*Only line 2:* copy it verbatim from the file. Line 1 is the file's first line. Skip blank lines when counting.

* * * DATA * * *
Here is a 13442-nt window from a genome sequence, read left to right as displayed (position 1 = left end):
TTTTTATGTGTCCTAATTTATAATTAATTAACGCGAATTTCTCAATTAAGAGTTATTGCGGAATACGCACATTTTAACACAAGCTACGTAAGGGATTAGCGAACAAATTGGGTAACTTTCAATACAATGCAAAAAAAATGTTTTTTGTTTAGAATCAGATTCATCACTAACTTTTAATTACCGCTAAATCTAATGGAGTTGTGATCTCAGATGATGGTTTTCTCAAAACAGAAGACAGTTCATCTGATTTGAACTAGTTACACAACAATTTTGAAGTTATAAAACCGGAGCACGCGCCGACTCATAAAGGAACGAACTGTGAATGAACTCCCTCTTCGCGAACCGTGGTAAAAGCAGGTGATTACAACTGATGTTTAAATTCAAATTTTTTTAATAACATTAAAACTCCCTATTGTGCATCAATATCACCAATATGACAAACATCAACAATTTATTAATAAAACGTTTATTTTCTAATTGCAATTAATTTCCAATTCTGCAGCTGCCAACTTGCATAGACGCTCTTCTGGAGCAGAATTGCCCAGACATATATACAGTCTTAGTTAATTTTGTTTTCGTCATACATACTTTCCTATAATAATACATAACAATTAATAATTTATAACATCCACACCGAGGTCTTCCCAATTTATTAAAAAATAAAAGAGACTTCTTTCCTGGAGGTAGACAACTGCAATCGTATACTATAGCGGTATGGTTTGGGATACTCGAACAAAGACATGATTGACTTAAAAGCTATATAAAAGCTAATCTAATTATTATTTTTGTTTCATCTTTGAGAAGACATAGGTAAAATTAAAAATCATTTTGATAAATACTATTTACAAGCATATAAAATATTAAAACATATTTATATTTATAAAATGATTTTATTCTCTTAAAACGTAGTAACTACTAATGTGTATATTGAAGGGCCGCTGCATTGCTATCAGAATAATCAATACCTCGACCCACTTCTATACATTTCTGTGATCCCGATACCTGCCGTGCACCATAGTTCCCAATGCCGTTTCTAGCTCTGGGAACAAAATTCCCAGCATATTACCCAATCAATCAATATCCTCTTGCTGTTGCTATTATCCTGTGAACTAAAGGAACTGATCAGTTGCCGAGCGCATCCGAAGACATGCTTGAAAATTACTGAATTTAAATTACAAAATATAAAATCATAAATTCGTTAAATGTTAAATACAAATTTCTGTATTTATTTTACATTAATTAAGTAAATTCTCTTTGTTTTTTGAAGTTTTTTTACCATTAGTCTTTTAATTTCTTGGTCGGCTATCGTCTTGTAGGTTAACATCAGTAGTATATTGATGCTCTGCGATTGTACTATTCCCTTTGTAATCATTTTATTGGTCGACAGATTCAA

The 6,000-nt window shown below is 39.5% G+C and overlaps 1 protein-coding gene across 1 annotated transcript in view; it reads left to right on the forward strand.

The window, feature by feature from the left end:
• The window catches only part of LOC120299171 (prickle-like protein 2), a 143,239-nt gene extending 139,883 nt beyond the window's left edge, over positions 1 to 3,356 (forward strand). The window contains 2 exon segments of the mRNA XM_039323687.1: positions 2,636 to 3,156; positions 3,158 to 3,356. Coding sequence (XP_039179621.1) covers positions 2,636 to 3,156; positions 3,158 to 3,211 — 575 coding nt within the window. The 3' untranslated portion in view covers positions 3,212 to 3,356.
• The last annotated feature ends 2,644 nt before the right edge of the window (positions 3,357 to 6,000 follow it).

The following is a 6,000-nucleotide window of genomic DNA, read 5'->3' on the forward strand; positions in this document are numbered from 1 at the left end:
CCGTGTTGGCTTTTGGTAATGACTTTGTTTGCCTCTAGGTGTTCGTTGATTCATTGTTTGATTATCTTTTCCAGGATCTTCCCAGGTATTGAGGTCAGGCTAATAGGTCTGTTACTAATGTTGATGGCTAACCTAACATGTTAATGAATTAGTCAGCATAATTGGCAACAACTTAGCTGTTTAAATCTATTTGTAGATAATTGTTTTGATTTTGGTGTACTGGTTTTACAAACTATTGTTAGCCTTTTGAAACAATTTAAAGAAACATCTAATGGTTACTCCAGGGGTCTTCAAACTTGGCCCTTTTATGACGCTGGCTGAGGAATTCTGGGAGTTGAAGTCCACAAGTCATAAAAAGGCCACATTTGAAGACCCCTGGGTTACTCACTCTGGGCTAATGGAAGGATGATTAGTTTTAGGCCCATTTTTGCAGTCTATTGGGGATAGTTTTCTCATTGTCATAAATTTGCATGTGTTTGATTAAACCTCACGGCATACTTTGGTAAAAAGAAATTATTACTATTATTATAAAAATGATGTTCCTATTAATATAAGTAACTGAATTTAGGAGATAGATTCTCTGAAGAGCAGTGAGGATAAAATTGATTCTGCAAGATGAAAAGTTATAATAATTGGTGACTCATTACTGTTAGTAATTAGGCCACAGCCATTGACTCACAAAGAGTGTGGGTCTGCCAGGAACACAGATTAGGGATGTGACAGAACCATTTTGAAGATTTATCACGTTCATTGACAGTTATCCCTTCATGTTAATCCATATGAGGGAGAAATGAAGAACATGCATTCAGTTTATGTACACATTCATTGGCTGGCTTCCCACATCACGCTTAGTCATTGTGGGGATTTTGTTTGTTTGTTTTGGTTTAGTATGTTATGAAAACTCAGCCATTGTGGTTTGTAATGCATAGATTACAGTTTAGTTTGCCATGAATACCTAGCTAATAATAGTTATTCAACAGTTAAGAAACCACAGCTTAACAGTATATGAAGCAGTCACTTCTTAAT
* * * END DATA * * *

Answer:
TTTTTATGTGTCCTAATTTATAATTAATTAACGCGAATTTCTCAATTAAGAGTTATTGCGGAATACGCACATTTTAACACAAGCTACGTAAGGGATTAGCGAACAAATTGGGTAACTTTCAATACAATGCAAAAAAAATGTTTTTTGTTTAGAATCAGATTCATCACTAACTTTTAATTACCGCTAAATCTAATGGAGTTGTGATCTCAGATGATGGTTTTCTCAAAACAGAAGACAGTTCATCTGATTTGAACTAGTTACACAACAATTTTGAAGTTATAAAACCGGAGCACGCGCCGACTCATAAAGGAACGAACTGTGAATGAACTCCCTCTTCGCGAACCGTGGTAAAAGCAGGTGATTACAACTGATGTTTAAATTCAAATTTTTTTAATAACATTAAAACTCCCTATTGTGCATCAATATCACCAATATGACAAACATCAACAATTTATTAATAAAACGTTTATTTTCTAATTGCAATTAATTTCCAATTCTGCAGCTGCCAACTTGCATAGACGCTCTTCTGGAGCAGAATTGCCCAGACATATATACAGTCTTAGTTAATTTTGTTTTCGTCATACATACTTTCCTATAATAATACATAACAATTAATAATTTATAACATCCACACCGAGGTCTTCCCAATTTATTAAAAAATAAAAGAGACTTCTTTCCTGGAGGTAGACAACTGCAATCGTATACTATAGCGGTATGGTTTGGGATACTCGAACAAAGACATGATTGACTTAAAAGCTATATAAAAGCTAATCTAATTATTATTTTTGTTTCATCTTTGAGAAGACATAGGTAAAATTAAAAATCATTTTGATAAATACTATTTACAAGCATATAAAATATTAAAACATATTTATATTTATAAAATGATTTTATTCTCTTAAAACGTAGTAACTACTAATGTGTATATTGAAGGGCCGCTGCATTGCTATCAGAATAATCAATACCTCGACCCACTTCTATACATTTCTGTGATCCCGATACCTGCCGTGCACCATAGTTCCCAATGCCGTTTCTAGCTCTGGGAACAAAATTCCCAGCATATTACCCAATCAATCAATATCCTCTTGCTGTTGCTATTATCCTGTGAACTAAAGGAACTGATCAGTTGCCGAGCGCATCCGAAGACATGCTTGAAAATTACTGAATTTAAATTACAAAATATAAAATCATAAATTCGTTAAATGTTAAATACAAATTTCTGTATTTATTTTACATTAATTAAGTAAATTCTCTTTGTTTTTTGAAGTTTTTTTACCATTAGTCTTTTAATTTCTTGGTCGGCTATCGTCTTGTAGGTTAACATCAGTAGTATATTGATGCTCTGCGATTGTACTATTCCCTTTGTAATCATTTTATTGGTCGACAGATTCAA